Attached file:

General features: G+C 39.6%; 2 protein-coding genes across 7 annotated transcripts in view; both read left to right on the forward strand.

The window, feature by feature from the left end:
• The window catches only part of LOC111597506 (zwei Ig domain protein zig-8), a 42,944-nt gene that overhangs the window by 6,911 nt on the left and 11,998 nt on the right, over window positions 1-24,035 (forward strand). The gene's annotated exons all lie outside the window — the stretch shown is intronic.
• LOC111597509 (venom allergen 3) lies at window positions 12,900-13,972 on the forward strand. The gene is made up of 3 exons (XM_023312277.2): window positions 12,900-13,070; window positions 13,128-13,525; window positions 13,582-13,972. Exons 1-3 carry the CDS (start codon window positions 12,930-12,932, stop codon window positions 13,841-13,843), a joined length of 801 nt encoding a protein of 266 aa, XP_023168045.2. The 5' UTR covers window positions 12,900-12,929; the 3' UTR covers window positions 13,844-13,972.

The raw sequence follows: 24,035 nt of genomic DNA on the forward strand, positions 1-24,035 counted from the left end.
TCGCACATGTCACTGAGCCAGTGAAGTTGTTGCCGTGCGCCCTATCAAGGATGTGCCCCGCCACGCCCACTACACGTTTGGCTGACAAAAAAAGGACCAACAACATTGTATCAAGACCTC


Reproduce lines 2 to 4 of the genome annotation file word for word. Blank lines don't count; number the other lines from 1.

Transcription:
The window, feature by feature from the left end:
• The window catches only part of LOC111597506 (zwei Ig domain protein zig-8), a 42,944-nt gene that overhangs the window by 6,911 nt on the left and 11,998 nt on the right, over window positions 1-24,035 (forward strand). The gene's annotated exons all lie outside the window — the stretch shown is intronic.
• LOC111597509 (venom allergen 3) lies at window positions 12,900-13,972 on the forward strand. The gene is made up of 3 exons (XM_023312277.2): window positions 12,900-13,070; window positions 13,128-13,525; window positions 13,582-13,972. Exons 1-3 carry the CDS (start codon window positions 12,930-12,932, stop codon window positions 13,841-13,843), a joined length of 801 nt encoding a protein of 266 aa, XP_023168045.2. The 5' UTR covers window positions 12,900-12,929; the 3' UTR covers window positions 13,844-13,972.